The true test of etiquette is how well one reacts to the unexpected. When Life throws a curve ball, one must think both of the motto of the Boy Scouts, "Be prepared," and the words of Etiquetteer's beloved Congressional wife, Ellen Maury Slayden: "This is a test of breeding; keep cool." The other day Etiquetteer boarded the train home and took a vacant seat. First Etiquetteer heard a soft sound, rather difficult to describe, and then felt the train seat become a shade more comfortable. It was then that Etiquetteer came to the awful realization that that soft sound was really Etiquetteer's khakis giving way where they would create the most comic disadvantage: the seat.

The horror of the situation gave way to a rapid succession of thoughts: first, that Etiquetteer's stop on the train was not for some time, providing an opportunity for quiet contemplation of a solution; then, that Etiquetteer's short winter jacket would not conceal the damage done; gratitude for the daily habit of clean undergarments; and last, vain regret at not having begun a Post-Holiday Diet Regime.

Etiquetteer did at least Keep Calm and a Stiff Upper Lip, which helped provide enough clarity to, at last, identify a solution. Happily, Etiquetteer had some shopping in a paper shopping bag with some handles and, by holding it with both hands at the small of the back, could walk forward briskly and still conceal the Inappropriate Ventilation. While not unknown, that's still a Rare Posture, and Etiquetteer hoped to get home without exciting Unwelcome Attention. And nearly did, except for practically being tailed by a trolley of tourists for half a block, and the presence of neighbors in the foyer. But at least no one saw Anything They Oughtn't.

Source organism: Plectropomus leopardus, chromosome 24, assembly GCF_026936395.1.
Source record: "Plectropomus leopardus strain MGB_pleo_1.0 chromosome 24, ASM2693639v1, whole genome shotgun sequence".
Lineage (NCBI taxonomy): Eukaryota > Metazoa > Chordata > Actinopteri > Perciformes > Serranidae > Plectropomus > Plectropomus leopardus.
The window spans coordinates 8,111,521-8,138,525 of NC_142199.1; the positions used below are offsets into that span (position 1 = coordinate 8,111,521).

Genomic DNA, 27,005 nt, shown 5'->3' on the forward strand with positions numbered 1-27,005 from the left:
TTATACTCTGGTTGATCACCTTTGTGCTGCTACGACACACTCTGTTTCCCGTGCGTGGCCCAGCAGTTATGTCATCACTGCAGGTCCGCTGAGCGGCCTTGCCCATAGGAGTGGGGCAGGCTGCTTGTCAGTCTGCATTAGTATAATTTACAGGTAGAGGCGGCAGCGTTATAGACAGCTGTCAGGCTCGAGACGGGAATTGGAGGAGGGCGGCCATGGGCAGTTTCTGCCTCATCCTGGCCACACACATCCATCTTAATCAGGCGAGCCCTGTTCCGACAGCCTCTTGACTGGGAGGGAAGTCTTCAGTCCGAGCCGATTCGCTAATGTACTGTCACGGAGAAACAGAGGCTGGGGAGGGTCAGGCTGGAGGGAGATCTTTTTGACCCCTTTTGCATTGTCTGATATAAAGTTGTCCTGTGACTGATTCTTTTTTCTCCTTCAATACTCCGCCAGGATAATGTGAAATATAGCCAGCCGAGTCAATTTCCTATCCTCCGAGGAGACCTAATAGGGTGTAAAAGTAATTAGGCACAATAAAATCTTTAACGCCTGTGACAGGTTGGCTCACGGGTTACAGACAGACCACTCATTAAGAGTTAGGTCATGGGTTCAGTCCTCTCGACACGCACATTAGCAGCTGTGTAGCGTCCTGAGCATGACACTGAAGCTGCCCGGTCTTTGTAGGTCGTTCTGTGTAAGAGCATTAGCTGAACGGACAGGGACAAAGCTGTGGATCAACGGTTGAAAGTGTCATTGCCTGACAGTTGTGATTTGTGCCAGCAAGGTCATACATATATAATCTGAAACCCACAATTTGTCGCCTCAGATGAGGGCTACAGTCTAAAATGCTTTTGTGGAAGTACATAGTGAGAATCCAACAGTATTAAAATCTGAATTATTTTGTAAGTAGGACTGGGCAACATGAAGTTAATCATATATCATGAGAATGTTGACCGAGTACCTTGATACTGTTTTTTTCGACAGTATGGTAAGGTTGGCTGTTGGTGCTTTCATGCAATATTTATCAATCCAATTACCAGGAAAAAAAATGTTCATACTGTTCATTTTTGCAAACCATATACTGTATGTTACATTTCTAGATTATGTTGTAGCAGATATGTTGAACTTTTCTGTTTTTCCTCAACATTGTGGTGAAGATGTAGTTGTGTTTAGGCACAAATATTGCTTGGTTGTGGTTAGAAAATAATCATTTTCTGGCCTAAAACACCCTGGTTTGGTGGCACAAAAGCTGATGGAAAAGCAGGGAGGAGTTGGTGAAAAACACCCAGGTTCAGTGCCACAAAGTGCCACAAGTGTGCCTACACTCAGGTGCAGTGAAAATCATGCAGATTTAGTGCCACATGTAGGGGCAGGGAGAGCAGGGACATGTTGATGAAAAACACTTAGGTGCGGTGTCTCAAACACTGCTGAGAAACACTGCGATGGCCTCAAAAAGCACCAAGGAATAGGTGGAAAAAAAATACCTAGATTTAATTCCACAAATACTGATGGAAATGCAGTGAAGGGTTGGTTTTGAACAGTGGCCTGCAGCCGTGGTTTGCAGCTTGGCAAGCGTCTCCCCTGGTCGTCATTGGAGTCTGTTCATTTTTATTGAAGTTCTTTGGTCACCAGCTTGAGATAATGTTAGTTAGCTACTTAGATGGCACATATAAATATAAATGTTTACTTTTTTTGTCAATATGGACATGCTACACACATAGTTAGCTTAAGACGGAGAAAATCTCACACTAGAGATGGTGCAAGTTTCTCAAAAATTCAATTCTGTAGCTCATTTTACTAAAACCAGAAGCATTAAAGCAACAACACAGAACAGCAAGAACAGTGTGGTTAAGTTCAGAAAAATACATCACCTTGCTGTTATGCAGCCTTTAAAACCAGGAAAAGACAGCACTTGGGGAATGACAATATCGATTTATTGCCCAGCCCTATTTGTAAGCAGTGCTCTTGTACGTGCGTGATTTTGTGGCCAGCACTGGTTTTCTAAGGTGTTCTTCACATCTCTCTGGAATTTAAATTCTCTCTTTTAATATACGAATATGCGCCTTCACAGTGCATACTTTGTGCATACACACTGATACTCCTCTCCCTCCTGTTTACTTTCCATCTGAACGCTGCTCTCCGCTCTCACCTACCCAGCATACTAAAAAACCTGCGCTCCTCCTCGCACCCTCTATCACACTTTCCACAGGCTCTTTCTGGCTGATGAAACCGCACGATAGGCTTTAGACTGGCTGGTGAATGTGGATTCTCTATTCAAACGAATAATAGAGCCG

While the movies aren't a reliable source of etiquette advice, Etiquetteer must conclude this instructive story with the words of Igor in Young Frankenstein. When trouble comes, "Say nothing. Act casual."

smalletiquetteer

How Young Etiquetteer Was Embarrassed, Vol. 14, Issue 36

You may have heard Etiquetteer tell this story before, but it came to mind vividly again, and Etiquetteer must tell (or retell) it now for the record. Etiquetteer has always had an interest in seeing things done with Perfect Propriety and with people Behaving Well. And as a college student, Young Etiquetteer had an equal and abiding interest in Free Food. So one day many years ago Young Etiquetteer received with pleasure an invitation from an elderly lady to a luncheon at the Ritz-Carlton. What could be more Perfectly Proper than a luncheon at the Ritz-Carlton? Young Etiquetteer accepted the invitation with alacrity and brushed off his best suit in preparation.

Now this elderly lady - let's refer to her as Madame - who Young Etiquetteer had never really met, was a friend of Young Etiquetteer's Stern Grandmother, but there was no reason to suspect she might be any different from the legions of elderly ladies Young Etiquetteer had been entertaining since birth: full of indulgent smiles, Christian rectitude, canasta, and a dash of genealogy. Young Etiquetteer's eyes were to be opened, as Madame's principal focus was Herself and Her Reactions, as we shall see.

In those days*, the Ritz-Carlton dining room was described by many as the most beautiful room in Boston, and to a young man who hoped to be Perfectly Proper it was considered a crucible of Perfectly Propriety. From its snowy napery to its brocade draperies to its famous cobalt glass chandeliers and goblets, the room represented what Americans used to aspire to (and should continue aspire to today) as the Good Life. But almost from the beginning, Madame set a very different tone.